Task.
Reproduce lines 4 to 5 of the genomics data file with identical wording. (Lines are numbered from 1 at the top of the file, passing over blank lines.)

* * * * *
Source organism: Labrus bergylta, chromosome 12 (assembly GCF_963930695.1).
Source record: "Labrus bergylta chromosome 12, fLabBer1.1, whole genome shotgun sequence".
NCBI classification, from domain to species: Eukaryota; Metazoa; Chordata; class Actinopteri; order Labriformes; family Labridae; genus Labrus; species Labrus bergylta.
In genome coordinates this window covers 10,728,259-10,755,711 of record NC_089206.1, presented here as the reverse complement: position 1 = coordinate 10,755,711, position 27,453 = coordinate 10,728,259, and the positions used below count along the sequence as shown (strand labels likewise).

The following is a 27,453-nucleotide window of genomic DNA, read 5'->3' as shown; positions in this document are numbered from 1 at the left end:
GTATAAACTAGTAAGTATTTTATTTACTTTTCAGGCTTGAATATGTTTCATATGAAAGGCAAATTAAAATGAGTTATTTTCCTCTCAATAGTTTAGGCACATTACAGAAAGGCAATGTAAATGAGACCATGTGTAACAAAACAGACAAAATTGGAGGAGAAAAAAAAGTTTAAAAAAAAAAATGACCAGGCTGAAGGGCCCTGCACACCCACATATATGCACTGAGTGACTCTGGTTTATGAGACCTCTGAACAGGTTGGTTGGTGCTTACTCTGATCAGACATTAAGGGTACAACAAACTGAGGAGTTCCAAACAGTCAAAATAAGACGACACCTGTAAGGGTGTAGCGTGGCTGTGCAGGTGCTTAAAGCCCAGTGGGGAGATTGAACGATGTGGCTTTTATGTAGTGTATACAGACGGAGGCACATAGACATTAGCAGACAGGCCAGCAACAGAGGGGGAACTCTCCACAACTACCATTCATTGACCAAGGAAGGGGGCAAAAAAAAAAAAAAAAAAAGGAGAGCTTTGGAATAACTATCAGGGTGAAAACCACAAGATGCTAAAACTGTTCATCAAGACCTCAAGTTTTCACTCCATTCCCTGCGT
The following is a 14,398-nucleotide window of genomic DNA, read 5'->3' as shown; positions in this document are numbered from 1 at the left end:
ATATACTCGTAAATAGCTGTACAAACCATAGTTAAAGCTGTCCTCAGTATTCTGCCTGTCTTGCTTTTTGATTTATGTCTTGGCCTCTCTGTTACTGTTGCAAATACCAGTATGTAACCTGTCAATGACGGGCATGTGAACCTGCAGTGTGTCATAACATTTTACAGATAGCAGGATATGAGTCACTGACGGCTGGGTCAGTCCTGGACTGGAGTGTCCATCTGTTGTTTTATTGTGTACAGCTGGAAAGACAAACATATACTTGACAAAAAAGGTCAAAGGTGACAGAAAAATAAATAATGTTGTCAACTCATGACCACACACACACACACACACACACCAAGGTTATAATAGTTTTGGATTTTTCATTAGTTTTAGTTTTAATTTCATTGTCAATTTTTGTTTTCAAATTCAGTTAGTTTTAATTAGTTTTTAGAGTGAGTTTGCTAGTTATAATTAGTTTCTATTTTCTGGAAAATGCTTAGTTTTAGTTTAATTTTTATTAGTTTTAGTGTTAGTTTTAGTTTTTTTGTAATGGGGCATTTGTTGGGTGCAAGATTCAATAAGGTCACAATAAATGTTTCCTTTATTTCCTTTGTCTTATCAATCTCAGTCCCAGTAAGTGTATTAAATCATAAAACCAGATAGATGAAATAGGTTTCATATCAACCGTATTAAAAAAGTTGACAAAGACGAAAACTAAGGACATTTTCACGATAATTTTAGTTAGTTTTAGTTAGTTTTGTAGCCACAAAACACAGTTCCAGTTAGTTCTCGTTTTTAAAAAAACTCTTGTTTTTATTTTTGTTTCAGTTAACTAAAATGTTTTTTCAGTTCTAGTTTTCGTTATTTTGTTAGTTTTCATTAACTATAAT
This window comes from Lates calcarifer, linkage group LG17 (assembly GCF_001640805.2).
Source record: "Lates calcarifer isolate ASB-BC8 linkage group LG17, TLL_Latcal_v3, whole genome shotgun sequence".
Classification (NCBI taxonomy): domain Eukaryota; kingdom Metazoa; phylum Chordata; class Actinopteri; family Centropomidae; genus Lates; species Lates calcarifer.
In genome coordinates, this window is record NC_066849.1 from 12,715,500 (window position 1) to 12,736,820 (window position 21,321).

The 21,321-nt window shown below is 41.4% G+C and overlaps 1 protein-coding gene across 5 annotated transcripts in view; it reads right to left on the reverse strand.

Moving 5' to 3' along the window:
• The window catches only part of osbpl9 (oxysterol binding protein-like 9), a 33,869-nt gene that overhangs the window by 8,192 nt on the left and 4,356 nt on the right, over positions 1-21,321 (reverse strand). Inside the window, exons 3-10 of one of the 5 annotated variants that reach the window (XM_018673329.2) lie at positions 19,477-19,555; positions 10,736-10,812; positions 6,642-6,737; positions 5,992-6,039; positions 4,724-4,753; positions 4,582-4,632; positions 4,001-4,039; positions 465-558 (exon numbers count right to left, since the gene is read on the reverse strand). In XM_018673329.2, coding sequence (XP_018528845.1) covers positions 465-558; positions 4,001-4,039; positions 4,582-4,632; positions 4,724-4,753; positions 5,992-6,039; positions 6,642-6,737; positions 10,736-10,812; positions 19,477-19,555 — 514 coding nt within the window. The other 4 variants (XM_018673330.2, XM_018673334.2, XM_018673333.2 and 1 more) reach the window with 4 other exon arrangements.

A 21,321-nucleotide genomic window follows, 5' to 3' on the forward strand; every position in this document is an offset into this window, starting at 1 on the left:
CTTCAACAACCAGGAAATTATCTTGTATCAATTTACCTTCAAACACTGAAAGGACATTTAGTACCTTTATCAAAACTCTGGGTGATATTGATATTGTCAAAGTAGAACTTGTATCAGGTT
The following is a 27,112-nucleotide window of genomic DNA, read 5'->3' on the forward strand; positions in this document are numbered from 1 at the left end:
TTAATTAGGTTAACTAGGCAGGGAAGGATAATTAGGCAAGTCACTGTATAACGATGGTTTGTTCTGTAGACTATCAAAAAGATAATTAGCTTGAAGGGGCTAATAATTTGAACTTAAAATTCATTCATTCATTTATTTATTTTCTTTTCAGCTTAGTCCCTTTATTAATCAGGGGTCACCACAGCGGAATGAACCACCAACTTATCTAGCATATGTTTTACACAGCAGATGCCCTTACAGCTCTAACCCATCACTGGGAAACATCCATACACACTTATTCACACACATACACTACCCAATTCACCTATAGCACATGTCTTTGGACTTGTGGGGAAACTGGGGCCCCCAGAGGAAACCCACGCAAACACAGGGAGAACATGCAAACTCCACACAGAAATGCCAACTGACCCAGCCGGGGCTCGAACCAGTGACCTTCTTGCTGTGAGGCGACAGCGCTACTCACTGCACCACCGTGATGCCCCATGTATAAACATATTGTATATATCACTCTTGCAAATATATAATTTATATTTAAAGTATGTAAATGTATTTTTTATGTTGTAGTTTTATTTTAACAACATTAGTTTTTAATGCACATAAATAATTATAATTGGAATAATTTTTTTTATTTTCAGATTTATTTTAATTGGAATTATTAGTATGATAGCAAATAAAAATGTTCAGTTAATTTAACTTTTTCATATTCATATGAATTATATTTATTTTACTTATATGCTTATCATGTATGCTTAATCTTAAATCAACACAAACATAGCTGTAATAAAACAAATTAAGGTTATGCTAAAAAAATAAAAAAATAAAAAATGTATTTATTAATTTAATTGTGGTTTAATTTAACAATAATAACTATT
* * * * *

In genome coordinates this window covers 10,728,259-10,755,711 of record NC_089206.1, presented here as the reverse complement: position 1 = coordinate 10,755,711, position 27,453 = coordinate 10,728,259, and the positions used below count along the sequence as shown (strand labels likewise).

The following is a 27,453-nucleotide window of genomic DNA, read 5'->3' as shown; positions in this document are numbered from 1 at the left end: